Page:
Pay close attention to the president of international soccer as he takes identity politics to the absolute zenith of idiocy. Why? To make a point about western nations complaining about the oppressive nature of the World Cup host nation’s government.
The international community — not just the west — is criticizing World Cup host nation Qatar for its authoritarian government and treatment of foreigners, LGBTQ people, and women.
“Today I feel Qatari. Today I feel Arab. Today I feel African. Today I feel gay. Today I feel disabled. Today I feel a migrant worker,” said the white, Swiss-Italian, multimillionaire, heterosexual FIFA President, Gianni Infantino.
🗣 “Today I feel Qatari. Today I feel Arab. Today I feel African. Today I feel gay. Today I feel disabled. Today I feel a migrant worker.”
President of FIFA, Gianni Infantino with a strange speech on the eve of the 2022 World Cup pic.twitter.com/f1xIfWAjom
— Football Daily (@footballdaily) November 19, 2022
I get it. You feel the pain of all those minorities. I mean, you really, really, really feel it.
“Of course, I am not Qatari, Arab, gay or disabled. But I was the son of a migrant worker, saw their conditions. Not in Qatar, but Switzerland.”
Did he really just compare Qatar with Switzerland? Why, yes. Yes, he did.
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He later added that also felt “like a woman.” He said Qatar could progress, like Switzerland did, on its human rights record but that the West had to engage as part of the process and stop being hypocrites. “I think for what we Europeans have been doing the last 3,000 years we should be apologizing for the next 3,000 years before starting to give moral lessons to people.”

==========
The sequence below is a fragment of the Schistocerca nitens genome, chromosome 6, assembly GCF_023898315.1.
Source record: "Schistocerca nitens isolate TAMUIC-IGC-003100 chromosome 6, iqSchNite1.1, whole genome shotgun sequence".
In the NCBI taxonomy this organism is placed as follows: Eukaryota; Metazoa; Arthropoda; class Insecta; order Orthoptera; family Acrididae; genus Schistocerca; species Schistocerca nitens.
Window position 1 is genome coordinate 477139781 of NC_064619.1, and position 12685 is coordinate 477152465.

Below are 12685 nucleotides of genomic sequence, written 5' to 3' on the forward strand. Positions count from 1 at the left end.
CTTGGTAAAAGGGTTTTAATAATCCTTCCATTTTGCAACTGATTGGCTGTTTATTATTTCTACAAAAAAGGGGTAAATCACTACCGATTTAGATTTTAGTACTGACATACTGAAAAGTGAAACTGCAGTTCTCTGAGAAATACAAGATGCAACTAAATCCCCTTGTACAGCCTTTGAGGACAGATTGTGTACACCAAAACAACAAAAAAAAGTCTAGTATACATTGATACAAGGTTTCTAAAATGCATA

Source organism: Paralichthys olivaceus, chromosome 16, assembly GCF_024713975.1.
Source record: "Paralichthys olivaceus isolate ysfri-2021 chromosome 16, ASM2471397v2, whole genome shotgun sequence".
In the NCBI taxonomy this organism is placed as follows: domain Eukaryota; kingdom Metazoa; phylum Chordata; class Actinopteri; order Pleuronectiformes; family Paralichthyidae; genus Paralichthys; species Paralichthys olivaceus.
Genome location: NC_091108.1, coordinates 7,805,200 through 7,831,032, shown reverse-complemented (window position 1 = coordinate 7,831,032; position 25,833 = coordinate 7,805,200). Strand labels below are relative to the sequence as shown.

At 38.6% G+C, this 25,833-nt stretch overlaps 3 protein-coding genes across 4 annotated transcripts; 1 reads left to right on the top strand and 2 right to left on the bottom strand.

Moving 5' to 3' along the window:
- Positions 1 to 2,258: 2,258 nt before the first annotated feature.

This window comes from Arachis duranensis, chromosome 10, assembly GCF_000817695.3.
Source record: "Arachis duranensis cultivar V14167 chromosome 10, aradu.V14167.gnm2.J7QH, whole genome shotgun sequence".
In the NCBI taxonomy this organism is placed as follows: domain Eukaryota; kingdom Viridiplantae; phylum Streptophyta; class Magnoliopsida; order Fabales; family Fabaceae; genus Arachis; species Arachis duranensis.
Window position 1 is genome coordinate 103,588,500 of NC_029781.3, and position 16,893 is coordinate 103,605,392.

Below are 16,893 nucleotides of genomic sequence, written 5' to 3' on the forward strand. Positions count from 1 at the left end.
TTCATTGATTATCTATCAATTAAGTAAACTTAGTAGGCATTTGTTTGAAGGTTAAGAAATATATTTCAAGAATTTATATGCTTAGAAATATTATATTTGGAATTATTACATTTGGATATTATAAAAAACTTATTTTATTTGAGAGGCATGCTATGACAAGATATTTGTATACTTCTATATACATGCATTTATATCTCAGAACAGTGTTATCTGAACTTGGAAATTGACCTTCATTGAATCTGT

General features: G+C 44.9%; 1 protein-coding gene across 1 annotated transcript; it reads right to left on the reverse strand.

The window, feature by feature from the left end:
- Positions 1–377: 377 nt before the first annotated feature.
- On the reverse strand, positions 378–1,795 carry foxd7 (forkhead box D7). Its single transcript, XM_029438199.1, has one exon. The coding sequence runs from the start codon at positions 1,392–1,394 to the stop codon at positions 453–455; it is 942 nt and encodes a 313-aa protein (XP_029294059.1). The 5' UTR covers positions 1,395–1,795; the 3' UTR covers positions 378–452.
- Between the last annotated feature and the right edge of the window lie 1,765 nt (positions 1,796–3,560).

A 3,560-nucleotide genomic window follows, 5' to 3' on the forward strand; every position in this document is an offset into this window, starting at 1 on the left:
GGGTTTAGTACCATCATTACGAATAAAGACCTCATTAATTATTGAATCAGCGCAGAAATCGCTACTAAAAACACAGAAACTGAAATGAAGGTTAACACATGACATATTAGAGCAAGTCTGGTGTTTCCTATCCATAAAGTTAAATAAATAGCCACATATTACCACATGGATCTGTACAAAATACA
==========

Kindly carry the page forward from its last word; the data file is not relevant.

So, it’s the west’s fault that Qatar hangs gays, beats migrant workers, treats women like cattle, and persecutes Christians, Jews, and anyone who isn’t Muslim?
But Mr. Infantino knows what oppression is. He knows what discrimination is. He knows what it feels like to be an outsider, to be persecuted for being “different.”
“I know what it means to be discriminated and bullied as a foreigner in a foreign country. As a child, I was bullied because I had red hair and freckles. I was bullied for that.”
Infantino believes that being bullied as a red-headed child with freckles is the same as thousands of migrant workers dying of heat exhaustion after being denied sufficient rest or water. He believes his freckle trauma is the same as a gay person fearing imprisonment or worse for holding hands with one’s partner at a World Cup. But Infantino was just getting started.
This is identity politics being used to justify moral relativism. Qatar should get a pass because past sins committed by the Romans against Africans and proto-Europeans are the same as Qatar’s brutal treatment of foreign workers.
This is the human rights school of “f*** it, we must let the Qataris kill workers and the Chinese Communists wage a genocide against Muslims (side note: Qatar’s Islamic values end with banning beer and gays, not the protection of fellow Muslims) because the Romans annihilated Carthage in 146 BC.”
Of course, history is not supposed to serve as a shield to excuse present-day injustices. Rather, it should be considered in its totality. That means reading about Rome’s enslavement of Carthage and also Rome’s instrumental role in developing enduring traditions of governance and law. It means learning from the past and doing better in the future. Moreover, two can play the moral relativity game. Thinking of Qatar, the Umayyad Caliphate wasn’t always nice to its neighbors, for example.
Infantino also doesn’t give a flying fig about World Cup fans who will now only be allowed to drink beer in overpriced hotels for $15 a bottle. He defended the ridiculous ban on beer by blaming fans for complaining.
“I think if, for three hours a day, you cannot drink a beer, you will survive.”
Needless to say, the international outcry against Infantino is already overshadowing the beginning of the World Cup tournament that starts today.